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1999 New Jersey Procure

®50WS Evaluations in Apple

W.P. Cowgill, Jr.1, J.M. Compton2, R. Best, Sr.3, G. Donato4, M. Maletta5, M. Peters6
Rutgers University, New Jersey Agricultural Experiment Station

Experiment 1

Rutgers University Field Study, Snyder Research and Extension Farm
Evaluate the efficacy of early season disease control and possible size influencing characteristics of
®50WS fungicide in a comparative study against new classes of fungicides, in a randomized,
replicated study.

Experiment 2:

Commercial Grower Trial, Best Fruit Farm
Evaluate size gradients and commercial packouts of a commercial demonstration trial with Procure
50WS. Procure®50WS, combined with an industry standard EBDC fungicide in an early season
disease control program was compared against a grower standard program utilizing the same EBDC
fungicide combined with an alternate sterol inhibitor class fungicide applied under commercial


Control of early season diseases in apples has always been a challenge to growers throughout history.
Apple scab is the most economically important disease to growers throughout the northeastern United
States, followed closely by powdery mildew. Other early season fungal diseases of concern to
northeastern United States growers include cedar apple rust and quince rust. Effective control of these
early season diseases to date has been obtained with the inclusion of a sterol inhibitor (SI) class
fungicide in a spray program (4). Although the SI's have excellent eradicative and protective action
against many of the fungal diseases that infect apples, observations in numerous trials have indicated
a potential adverse effect on fruit size due to their mode of action (2,3,7).

Triflumizole (Procure®50WS, Uniroyal Chemical) is a recent introduction into the SI family that has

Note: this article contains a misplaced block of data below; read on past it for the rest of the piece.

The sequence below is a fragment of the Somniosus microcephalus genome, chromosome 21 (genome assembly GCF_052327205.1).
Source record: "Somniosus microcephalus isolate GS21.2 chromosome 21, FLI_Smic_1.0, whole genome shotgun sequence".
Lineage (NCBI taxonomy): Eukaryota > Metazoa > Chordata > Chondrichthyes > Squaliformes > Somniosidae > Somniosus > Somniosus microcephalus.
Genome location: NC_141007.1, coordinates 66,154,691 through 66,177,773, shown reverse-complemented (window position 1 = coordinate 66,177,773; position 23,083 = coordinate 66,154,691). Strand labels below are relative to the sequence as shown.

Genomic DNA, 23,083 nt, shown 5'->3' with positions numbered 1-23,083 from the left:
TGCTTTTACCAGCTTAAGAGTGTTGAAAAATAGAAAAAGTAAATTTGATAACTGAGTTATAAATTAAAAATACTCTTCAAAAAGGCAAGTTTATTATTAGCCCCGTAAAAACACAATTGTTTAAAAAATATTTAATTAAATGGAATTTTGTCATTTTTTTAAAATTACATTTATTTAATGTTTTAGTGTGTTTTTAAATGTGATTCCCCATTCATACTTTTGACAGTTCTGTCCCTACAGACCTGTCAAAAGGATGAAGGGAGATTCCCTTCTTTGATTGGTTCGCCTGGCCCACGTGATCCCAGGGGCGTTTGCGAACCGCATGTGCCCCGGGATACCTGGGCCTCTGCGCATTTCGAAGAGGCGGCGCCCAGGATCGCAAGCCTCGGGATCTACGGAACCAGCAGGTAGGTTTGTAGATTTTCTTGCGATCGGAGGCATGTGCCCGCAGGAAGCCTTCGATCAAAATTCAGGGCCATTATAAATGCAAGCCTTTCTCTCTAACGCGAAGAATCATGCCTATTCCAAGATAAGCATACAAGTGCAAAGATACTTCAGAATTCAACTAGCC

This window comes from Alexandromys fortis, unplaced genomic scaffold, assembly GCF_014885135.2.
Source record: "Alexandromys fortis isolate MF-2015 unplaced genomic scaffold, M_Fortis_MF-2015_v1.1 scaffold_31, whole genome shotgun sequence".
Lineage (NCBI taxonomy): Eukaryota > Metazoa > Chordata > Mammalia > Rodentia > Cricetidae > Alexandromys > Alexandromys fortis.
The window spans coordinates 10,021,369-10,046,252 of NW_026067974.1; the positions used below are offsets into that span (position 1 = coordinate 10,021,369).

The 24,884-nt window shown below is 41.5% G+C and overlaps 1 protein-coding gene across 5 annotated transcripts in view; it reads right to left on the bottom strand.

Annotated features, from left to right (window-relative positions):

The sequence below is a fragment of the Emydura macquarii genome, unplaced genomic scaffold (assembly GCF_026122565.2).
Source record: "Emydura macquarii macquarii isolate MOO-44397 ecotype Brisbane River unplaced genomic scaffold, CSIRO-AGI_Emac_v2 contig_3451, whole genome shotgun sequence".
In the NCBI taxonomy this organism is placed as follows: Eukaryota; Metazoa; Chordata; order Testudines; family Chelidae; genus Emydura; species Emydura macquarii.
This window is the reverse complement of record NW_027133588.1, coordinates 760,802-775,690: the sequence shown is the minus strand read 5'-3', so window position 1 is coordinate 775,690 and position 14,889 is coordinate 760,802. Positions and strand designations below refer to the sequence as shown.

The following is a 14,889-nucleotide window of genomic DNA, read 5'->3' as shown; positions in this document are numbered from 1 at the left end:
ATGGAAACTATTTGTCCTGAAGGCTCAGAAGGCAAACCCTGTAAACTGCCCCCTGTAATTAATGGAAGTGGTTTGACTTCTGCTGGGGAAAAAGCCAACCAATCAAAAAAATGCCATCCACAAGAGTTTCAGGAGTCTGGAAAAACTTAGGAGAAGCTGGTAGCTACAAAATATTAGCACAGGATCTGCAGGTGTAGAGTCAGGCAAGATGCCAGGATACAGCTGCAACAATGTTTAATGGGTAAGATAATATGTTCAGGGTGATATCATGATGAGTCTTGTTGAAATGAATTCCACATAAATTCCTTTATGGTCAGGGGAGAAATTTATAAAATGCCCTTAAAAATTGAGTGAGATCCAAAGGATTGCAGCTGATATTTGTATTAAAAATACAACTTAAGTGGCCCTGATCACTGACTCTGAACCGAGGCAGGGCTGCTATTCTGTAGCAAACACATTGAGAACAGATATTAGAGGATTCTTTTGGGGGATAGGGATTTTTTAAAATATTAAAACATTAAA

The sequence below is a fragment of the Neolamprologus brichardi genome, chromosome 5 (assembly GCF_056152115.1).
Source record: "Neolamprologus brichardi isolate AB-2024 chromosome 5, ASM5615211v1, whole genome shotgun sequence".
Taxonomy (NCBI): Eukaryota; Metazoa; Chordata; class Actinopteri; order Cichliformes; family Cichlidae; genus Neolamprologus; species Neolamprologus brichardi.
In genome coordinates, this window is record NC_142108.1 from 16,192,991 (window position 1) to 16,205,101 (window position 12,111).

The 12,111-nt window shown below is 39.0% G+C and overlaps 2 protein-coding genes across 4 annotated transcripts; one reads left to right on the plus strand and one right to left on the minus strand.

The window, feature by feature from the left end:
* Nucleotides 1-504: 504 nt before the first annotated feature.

been evaluated in numerous university and grower trials as compared to the other SI fungicides (1,5).

Sovran®50W (kresoxim-methyl, BASF Corporation) and Flint[TM] 50W (Trifloxystrobin, Novartis) are
two new strobilurin class fungicides that possess broad-spectrum protective and curative activities
against many of the diseases that effect pome fruits. Although its activity against scab and mildew is
highly effective, Sovran
®50W is not quite as effective against rusts as the sterol inhibitors (9, 10,11).
Flint[TM] 50W is not labeled for control against the rust diseases that affect apples (12).

Vangard[TM] 75WG (cyprodinil, Novartis) is a new anilinopyrimidine (AP) class fungicide that is
labeled on apples for protective and curative activity against scab, but does not possess a label for the

IMAGE Imgs/99procurereport01.gif







Professor, Rutgers Cooperative Extension, Extension Center, 4 Gauntt Place Flemington, NJ 08822

North Jersey Tree Fruit Technician, Rutgers University, Snyder Research and Extension Farm, 140 Locust

Grove Rd. Pittstown, NJ 08867

Best Fruit Farm Inc., 1 Rusling Road Hackettstown, NJ 07840

Plant and Soil Science Technician, Rutgers University, Snyder Research and Extension Farm, 140 Locust

Grove Rd. Pittstown, NJ 08867

Research Associate, Rutgers Cooperative Extension of Hunterdon County, Extension Center, 4 Gauntt

Place Flemington, NJ 08822

Tree Fruit IPM Program Associate-North Jersey, Rutgers Cooperative Extension Center, 4 Gauntt Place

Flemington, NJ 08822